DEBUT OF THE MONTH
Miller, Carol. Murder and Moonshine: A Mystery. Minotaur: St. Martin’s. Dec. 2013. 304p. ISBN 9781250019257. $25.99; ebk. ISBN 9781250019264. M
Scrappy waitress Daisy McGovern’s life has been on hold since her father’s accidental death five years ago. But when Fred Dickerson, a local recluse, staggers into her diner and dies—from poisoning—Daisy is determined to find out who killed him. A chief suspect is the diner’s cook, but when he becomes the next victim, Daisy is flummoxed. Meanwhile, good-looking ATF agent Ethan Kinney comes down to this remote corner of Virginia to investigate and finds that Fred died from poisoned moonshine. VERDICT Miller’s debut amuses but also slices into the heart of a proud region that doesn’t appreciate outsiders taking advantage of the locals. Easy to read, shot with romance, and full of country aphorisms, the book succeeds both at puzzling and moving readers emotionally. Try with Margaret Maron and Deborah Sharp fans.
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Carl, Lillian Stewart. The Avalon Chanter: A Jean Fairbairn/Alasdair Cameron Mystery. Five Star: Gale. Jan. 2014. 332p. ISBN 9781432828042. $25.95. M
Check These Out
Axelrod, Steven. Nantucket Sawbuck: A Henry Kennis Mystery. Poisoned Pen. Jan. 2014. 304p. ISBN 9781464200878. $24.95; pap. ISBN 9781464200892. $14.95. M
Eccles, Marjorie. A Dangerous Deceit. Severn House. Dec. 2013. 220p. ISBN 9780727883223. $27.95. M
Hicks, Jonathan. Demons Walk Among Us. Y Lolfa, dist. by Dufour. Dec. 2013. 336p. ISBN 9780956012593. pap. $16.95. M
Johnston, Paul. The Black Life: The Sixth Alex Mavros Mystery. Crème de la Crime: Severn House. Dec. 2013. 248p. ISBN 9781780290485. $28.95. M
Kelly, Jim. The Funeral Owl: A Philip Dryden Mystery. Crème de la Crime: Severn House. Dec. 2013. 312p. ISBN 9781780290492. $28.95. M
Stroby, Wallace. Shoot the Woman First: A Crissa Stone Novel. Minotaur: St. Martin’s. Dec. 2013. 276p. ISBN 9781250000385. $24.99; ebk. ISBN 9781250022479. M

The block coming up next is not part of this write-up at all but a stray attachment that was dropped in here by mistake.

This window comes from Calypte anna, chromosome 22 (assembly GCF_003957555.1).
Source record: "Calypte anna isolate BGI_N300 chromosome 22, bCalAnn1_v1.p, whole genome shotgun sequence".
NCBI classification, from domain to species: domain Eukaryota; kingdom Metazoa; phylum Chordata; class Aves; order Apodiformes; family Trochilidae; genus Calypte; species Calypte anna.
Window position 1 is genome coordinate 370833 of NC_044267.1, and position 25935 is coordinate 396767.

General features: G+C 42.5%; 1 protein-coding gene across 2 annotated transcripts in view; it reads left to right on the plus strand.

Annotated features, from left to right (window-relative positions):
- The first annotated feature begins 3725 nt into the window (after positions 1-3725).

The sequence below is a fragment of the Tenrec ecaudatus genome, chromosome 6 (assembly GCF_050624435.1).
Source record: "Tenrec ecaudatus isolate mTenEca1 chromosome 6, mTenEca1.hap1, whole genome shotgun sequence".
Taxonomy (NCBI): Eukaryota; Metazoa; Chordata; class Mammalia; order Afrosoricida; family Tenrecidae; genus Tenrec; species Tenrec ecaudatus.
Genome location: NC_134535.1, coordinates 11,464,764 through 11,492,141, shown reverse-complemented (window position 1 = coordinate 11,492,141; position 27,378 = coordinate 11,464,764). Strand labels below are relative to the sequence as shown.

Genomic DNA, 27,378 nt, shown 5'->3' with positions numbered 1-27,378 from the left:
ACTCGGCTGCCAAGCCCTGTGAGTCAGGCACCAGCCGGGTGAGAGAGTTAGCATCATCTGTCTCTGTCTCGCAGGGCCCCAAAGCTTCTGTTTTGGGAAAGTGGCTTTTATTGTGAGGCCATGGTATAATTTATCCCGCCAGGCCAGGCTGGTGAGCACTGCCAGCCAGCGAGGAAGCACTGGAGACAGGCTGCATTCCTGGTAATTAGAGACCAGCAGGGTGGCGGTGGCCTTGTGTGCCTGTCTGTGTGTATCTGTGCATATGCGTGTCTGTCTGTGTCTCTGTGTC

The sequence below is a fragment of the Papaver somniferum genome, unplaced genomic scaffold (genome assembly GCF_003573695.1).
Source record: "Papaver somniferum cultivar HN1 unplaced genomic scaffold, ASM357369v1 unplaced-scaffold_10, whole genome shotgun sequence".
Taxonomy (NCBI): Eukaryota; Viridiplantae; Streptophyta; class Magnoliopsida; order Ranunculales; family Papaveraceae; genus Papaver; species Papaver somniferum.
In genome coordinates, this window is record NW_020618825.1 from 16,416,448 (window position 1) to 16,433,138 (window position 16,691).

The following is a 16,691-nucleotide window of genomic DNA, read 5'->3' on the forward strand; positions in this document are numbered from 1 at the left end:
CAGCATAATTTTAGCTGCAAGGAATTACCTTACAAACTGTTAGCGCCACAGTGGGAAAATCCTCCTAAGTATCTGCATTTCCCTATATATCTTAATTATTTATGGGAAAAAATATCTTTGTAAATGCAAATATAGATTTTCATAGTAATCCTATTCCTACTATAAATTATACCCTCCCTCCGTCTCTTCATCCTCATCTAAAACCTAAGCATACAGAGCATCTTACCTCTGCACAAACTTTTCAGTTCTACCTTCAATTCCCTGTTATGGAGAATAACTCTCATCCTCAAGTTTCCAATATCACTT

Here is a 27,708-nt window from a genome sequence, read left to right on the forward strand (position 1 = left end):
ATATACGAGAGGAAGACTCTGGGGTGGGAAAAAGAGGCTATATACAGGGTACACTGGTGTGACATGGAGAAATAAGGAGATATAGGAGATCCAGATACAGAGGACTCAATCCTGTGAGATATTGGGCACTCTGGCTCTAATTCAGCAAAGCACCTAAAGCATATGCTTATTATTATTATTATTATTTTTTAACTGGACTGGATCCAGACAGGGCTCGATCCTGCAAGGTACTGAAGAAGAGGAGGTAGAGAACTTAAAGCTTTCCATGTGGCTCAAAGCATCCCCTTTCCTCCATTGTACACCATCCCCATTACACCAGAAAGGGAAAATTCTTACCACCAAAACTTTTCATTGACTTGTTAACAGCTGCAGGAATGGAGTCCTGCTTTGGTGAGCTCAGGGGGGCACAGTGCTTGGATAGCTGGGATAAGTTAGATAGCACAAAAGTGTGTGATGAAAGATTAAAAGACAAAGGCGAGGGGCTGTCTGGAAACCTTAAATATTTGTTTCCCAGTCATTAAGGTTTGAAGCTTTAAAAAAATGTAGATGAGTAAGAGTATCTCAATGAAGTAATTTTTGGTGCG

Thompson, Richard A. Lowertown: A Herman Jackson Mystery. 40 Pr. Dec. 2013. 224p. ISBN 9781938473098. pap. $16.95. M
“Carson shrugged. ‘I wish I knew. These aspiring writers take everything so seriously. They don’t understand that there are only a handful of basic plots with shoulders broad enough to carry the three-to-four hundred pages of a novel, and what we’re all doing is re-imagining—no, more spinning—them. And even if someone did steal a concept, no two writers would come up with the same book.’”—Murder on the Orient Espresso
Balzo, Sandra. Murder on the Orient Espresso: A Maggy Thorsen Mystery. Severn House. Dec. 2013. 200p. ISBN 9780727883117. $27.95. M
Cass, Laurie. Lending a Paw: A Bookmobile Cat Mystery. Obsidian: NAL. Dec. 2013. 344p. ISBN 9780451415462. pap. $7.99. M
Gage, Leighton. The Ways of Evil Men. Soho Crime. Jan. 2014. 352p. ISBN 9781616952723. $26.95; ebk. ISBN 9781616952730. M
Jansson, Anna. Killer’s Island. Stockholm Text. Jan. 2014. 368p. tr. from Swedish by Enar Henning Koch. ISBN 9789187173998. pap. $14.95. M
CWA Dagger Winners
Earlier this spring, Barbara Conaty, my go-to reviewer for spy fiction, praised British author Mick Herron’s latest title, Dead Lions, for “bringing a fresh and puckish eye to espionage and crime, leaving behind the stodgy staples.” The judges of Britain’s CWA Dagger Awards obviously agreed with Conaty’s assessment. Awarding Herron the CWA 2013 Goldsboro Gold Dagger for the best crime novel of the year, they lauded this sequel to the acclaimed Slow Horses as “a well-written, wickedly clever send-up of the classic British spy novel.” Those who think they don’t like espionage fiction may change their minds after reading this lively tale of three disgraced MI5 agents seeking redemption as they untangle two twisty plots. Kudos to Soho Crime for picking a winner!
Other winners announced at the Specsavers Crime Thriller Awards 2013 on October 24 included 23-year-old Roger Hobbs, who was honored with the CWA 2013 Ian Fleming Steel Dagger for best thriller of the year for his debut novel, Ghostman (Vintage). Newcomer Derek B. Miller took the CWA 2013 John Creasey Dagger, for best new crime writer of the year. The judges cited Miller’s chase thriller about an octogenarian former sniper, Norwegian by Night (Houghton Harcourt), as a “beautifully written contribution to Nordic noir with a twist.”
Two new book prizes will be given in 2014; they are sponsored by the Women’s National Book Association of New Orleans.
The two prizes for crime fiction are in honor of the late Diana Pinckley (pinckleyprizes.org). Pinckley wrote the crime column “Get a Clue!” for the New Orleans Times-Picayune, for over two decades. One prize is for debut fiction, the other for an established writer. Prizes will be presented at the 2014 Tennessee Williams/New Orleans Literary Festival, held March 19–23.
RIP robert barnard This fall we lost longtime favorite author Robert Barnard. The Crime Writers Association (CWA) had honored him in the past with the CWA Dagger in the Library Award and the Diamond Dagger. Known for his wit, Barnard can be enjoyed for his stand-alones or series. Signature Works: A Murder in Mayfair or Bones in the Attic (“Charlie Peace” series).